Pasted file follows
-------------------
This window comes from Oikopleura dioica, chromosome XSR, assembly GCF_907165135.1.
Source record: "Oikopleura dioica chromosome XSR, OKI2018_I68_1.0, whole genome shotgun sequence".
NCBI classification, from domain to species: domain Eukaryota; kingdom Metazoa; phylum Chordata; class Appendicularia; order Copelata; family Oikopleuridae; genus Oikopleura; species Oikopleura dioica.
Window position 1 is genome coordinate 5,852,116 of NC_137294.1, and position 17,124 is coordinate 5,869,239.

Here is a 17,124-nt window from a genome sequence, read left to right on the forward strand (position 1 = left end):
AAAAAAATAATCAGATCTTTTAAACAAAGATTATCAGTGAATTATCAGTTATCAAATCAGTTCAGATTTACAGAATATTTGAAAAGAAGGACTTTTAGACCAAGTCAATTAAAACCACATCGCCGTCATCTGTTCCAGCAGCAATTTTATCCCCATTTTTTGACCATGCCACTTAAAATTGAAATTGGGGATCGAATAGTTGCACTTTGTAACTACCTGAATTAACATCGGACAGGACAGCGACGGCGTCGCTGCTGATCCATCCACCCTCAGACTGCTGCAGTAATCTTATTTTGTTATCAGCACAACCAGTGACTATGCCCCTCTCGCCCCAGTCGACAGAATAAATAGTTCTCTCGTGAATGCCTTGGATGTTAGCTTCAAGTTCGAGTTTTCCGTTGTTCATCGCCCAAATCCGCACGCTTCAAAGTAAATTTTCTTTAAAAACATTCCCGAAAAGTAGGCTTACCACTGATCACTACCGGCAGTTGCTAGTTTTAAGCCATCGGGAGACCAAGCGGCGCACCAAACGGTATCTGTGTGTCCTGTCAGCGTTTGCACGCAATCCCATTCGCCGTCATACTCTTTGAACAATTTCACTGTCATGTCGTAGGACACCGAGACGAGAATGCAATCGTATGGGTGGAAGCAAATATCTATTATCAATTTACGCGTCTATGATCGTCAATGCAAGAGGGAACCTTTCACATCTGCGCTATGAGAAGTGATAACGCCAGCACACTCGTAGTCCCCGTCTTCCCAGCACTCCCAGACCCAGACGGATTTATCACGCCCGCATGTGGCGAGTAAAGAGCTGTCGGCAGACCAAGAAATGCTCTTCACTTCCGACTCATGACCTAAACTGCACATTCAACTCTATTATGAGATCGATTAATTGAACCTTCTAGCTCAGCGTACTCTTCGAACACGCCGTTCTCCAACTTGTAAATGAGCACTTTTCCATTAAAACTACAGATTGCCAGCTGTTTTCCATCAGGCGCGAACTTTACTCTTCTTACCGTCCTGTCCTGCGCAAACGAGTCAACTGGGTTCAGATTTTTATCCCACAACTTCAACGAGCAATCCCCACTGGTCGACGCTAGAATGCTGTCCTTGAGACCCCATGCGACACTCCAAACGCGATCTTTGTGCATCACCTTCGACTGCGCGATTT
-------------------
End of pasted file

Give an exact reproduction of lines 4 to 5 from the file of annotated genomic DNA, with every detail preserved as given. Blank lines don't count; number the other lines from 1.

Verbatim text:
Window position 1 is genome coordinate 5,852,116 of NC_137294.1, and position 17,124 is coordinate 5,869,239.

Here is a 17,124-nt window from a genome sequence, read left to right on the forward strand (position 1 = left end):